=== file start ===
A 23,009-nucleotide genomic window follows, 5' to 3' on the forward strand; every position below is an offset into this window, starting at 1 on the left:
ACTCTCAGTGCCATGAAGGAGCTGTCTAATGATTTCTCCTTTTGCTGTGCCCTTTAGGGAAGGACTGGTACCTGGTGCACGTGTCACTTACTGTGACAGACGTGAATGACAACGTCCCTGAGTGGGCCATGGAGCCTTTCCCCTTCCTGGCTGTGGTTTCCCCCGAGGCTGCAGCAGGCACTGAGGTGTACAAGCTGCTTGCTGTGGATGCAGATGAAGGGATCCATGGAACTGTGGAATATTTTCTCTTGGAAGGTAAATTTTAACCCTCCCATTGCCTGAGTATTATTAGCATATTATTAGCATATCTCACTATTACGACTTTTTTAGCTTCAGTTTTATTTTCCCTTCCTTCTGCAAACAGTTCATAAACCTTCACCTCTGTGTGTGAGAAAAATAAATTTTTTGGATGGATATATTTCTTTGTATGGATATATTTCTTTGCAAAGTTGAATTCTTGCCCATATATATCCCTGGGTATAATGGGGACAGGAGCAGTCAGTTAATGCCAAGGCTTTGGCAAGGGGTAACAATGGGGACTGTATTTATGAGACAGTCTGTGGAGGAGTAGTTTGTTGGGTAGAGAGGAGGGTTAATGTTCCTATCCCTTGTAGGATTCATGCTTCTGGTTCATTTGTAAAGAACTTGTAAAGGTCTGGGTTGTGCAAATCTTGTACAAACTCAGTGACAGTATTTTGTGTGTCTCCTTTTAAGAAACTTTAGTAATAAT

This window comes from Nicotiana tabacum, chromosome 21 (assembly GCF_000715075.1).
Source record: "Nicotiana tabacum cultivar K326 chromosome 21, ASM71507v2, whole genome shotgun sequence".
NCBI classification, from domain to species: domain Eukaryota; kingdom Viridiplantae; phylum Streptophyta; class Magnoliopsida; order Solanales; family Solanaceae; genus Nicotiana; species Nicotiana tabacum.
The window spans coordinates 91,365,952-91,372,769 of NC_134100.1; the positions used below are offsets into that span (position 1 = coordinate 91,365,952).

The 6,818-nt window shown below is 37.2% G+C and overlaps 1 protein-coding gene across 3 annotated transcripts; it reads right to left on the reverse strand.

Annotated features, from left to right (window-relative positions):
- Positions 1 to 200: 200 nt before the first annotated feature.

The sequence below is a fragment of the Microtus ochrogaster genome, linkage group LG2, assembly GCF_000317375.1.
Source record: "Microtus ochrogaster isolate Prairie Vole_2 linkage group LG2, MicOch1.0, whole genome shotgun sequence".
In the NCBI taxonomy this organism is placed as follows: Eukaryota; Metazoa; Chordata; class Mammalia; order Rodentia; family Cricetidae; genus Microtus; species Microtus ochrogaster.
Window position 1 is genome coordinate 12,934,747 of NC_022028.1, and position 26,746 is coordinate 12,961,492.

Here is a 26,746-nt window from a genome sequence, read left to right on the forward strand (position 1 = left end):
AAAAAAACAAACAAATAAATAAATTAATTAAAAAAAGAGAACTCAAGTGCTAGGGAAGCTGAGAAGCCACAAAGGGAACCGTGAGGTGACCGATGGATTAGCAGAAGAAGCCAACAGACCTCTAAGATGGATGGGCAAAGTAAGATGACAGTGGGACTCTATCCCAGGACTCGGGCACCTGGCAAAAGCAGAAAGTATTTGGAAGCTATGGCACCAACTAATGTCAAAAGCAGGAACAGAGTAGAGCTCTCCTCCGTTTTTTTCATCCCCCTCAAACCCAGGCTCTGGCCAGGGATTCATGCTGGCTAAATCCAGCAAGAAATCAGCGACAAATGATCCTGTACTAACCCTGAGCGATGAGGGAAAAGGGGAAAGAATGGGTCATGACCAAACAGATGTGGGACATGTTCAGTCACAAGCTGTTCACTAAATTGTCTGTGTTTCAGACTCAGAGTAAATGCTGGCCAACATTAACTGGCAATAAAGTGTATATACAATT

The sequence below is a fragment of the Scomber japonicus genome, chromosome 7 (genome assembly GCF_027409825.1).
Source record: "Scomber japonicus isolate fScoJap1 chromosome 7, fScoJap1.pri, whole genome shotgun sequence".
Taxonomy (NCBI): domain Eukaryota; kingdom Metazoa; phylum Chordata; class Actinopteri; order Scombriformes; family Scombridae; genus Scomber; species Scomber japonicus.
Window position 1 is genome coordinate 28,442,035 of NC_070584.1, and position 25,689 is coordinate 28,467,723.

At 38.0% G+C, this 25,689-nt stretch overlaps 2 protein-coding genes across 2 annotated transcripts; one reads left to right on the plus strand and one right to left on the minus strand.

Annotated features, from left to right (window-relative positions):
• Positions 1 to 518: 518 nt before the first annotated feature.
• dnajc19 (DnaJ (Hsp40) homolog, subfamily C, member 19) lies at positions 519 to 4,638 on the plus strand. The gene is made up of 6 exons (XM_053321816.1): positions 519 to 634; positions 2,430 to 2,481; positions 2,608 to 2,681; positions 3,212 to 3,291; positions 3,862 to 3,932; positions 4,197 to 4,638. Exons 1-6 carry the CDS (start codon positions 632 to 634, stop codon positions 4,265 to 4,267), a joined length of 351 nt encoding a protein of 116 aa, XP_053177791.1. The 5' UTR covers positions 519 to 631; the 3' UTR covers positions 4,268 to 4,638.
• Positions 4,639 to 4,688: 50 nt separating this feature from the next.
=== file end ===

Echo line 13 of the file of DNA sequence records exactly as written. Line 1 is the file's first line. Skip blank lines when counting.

Window position 1 is genome coordinate 12,934,747 of NC_022028.1, and position 26,746 is coordinate 12,961,492.